I imagine CDD will set out an aggressive agenda of defanging Facebook and Twitter through extensive regulation around user profile transparency, data ownership and portability, high profile prosecutions of abusive and nefarious actors on the platforms, heavy fines to the service providers themselves if they can’t police activities on their platforms, and a raft of other measures. I imagine CDD will be led by a high profile tech player who proclaims that Dodge needs cleaning up and I’m the sheriff to do it. It’s not hard to imagine likely candidates who are musing on running for that office. Before they run for the highest one. Rewind six paragraphs for a clue.
CDD will tap a zeitgeist of fear and anxiety that is clearly abroad at the moment; responsible people, concerned about goings on in the Oval Office http://n.pr/2Bs6p1l and their kid’s bedrooms http://nyti.ms/2BLzdD2 increasingly see that there’s nothing as expensive as a free lunch, especially when they’re the product. CDD will, I foresee, become the lightning rod around which the techlash organizes itself.
And yet, though CDD will have an impact, in the way that CND did undoubtedly play a role in pushing the US to the SALT talks in 1969 and to reductions in the overall size of the nuclear stockpile, the cause of digital disarmament will ultimately go nowhere.
Enola Gay was dropped. Trident is being renewed. AI will be 100% central to ending cancer. AI will be 100% central to the next waves of major growth, opportunity, and renewal around the world. AI research, development, and deployment will not be stopped. AI will destroy jobs. AI will create jobs.
AI is here to stay.
A body such as CDD could have a very important role to play in helping set the “rules of the road” for the next phase of the development of the information superhighway. That will be a good thing, is necessary, and is to be welcomed.
But to imagine that we fully disarm – unilaterally or multilaterally – seems unimaginable.
The techlash has a ways to run. In fact, it may be the prevailing mood for some time. http://bit.ly/2nUtZfH. To extrapolate though that tech is over – that AI can be put back in the bottle (that the atom can be un-split) – is misreading the moment in history we’re in.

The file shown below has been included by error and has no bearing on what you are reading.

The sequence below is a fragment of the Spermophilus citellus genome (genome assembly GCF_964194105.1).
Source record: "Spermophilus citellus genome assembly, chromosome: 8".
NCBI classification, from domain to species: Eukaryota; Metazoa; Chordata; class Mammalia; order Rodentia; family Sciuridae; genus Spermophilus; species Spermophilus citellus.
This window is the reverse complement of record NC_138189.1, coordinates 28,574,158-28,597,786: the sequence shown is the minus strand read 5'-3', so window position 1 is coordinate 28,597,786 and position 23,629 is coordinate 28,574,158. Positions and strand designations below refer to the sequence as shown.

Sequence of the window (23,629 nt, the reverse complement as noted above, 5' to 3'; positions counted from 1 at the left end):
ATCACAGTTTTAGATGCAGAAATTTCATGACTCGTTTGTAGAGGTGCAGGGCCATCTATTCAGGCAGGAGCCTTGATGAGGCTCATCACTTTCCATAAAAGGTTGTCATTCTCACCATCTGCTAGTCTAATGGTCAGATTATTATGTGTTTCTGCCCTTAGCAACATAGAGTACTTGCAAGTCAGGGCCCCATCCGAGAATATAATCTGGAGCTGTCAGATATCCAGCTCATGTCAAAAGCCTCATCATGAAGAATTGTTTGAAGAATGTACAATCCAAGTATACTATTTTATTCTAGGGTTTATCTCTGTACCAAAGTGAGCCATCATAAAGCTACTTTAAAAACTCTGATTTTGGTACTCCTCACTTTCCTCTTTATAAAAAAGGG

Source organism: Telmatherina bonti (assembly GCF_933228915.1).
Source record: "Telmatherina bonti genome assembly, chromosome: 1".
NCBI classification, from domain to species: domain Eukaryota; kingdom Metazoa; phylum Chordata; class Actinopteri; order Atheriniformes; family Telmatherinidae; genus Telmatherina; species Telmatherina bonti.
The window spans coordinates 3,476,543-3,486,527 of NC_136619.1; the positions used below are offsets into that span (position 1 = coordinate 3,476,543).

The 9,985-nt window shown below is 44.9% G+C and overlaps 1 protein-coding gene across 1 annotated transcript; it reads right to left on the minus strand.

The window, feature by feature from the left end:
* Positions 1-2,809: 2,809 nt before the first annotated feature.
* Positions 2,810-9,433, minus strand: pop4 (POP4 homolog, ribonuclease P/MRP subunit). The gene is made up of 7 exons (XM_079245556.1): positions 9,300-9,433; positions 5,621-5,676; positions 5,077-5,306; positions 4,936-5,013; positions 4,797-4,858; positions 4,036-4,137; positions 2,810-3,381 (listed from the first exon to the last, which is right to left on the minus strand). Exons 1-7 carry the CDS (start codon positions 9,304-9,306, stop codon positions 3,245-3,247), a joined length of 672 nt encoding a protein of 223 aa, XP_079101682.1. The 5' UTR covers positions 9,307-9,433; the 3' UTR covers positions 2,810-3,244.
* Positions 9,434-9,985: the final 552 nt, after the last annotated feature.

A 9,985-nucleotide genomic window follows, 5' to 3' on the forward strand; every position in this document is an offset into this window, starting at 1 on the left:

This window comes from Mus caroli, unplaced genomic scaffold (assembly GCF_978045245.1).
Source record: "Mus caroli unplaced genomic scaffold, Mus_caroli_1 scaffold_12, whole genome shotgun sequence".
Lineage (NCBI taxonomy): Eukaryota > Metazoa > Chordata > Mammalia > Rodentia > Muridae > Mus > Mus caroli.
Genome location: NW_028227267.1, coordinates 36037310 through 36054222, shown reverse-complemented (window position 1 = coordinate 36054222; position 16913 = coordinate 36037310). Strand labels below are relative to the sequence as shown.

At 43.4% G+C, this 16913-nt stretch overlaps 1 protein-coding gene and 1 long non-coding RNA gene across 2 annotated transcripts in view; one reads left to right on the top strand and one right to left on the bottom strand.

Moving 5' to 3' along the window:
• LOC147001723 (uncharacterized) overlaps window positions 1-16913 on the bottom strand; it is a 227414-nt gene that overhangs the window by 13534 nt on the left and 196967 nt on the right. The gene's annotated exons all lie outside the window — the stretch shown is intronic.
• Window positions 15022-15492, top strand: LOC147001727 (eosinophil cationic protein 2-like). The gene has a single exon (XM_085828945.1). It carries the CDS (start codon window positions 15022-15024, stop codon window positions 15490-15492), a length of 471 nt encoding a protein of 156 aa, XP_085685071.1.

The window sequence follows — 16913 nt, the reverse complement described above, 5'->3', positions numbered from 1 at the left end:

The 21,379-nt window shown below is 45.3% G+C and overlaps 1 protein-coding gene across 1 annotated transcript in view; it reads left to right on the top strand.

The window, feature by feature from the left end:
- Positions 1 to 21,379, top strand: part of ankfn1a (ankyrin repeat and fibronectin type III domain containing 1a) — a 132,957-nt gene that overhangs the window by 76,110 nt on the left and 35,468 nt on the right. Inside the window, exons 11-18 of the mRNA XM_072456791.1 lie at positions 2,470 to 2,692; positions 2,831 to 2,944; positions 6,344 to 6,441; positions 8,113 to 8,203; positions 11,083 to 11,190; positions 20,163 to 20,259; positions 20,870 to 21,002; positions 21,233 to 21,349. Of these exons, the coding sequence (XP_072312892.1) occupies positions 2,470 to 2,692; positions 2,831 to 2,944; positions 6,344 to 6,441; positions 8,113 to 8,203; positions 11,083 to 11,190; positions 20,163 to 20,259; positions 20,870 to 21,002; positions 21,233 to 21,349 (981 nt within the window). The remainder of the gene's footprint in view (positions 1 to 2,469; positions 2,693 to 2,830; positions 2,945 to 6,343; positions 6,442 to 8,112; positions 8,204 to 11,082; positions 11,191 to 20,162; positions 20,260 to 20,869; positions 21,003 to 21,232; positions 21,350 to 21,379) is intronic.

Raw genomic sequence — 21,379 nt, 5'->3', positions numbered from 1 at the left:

Einstein died in 1955, disillusioned by his inability to bend the will of the military-industrial complex in the way that in his imagination and on the blackboard he could bend light. Russell likewise, went to his grave in 1970, terrified that his children and grandchildren would soon join him in the afterlife following a nuclear catastrophe.
Of course, maybe ultimately they’ll be proven right – Rocket Man’s as unpredictable as the current occupant of the room where Einstein’s letter was sent.
But I doubt it. Just as I doubt that AI will fulfill its doomsday prophecy.
More likely, and in an irony that seemed lost at the NYT conference, AI will be key to making digital what we all want it to – a force for growth, for inclusion, for security, and opportunity. AI may have been involved in the poisoning of the digital well, but AI will be core to cleaning it up.
As the O.G. of AI – Andrew Ng – put it, “AI is the new electricity”. (Another irony, lots of electricity comes from nuclear power plants). Just as no business could run without electricity, Ng suggested, soon, no business will be able to run without AI.
So, my takeaway from two days of More Wondering About What To Do When Machines Do Everything http://www.whenmachinesdoeverything.com/ was, look out for the CDD. They’re coming to a town near you soon. Stephen Hawking and Elon Musk will draw quite a crowd. I’ll watch out for you on the march. I’ll wave. Good for you. But I won’t be joining you. Nuclear technology – despite its downsides http://bit.ly/213zUc0 – is still with us. And AI will be with us (the world) long after we’re (you and I) hanging with Al and Bertie.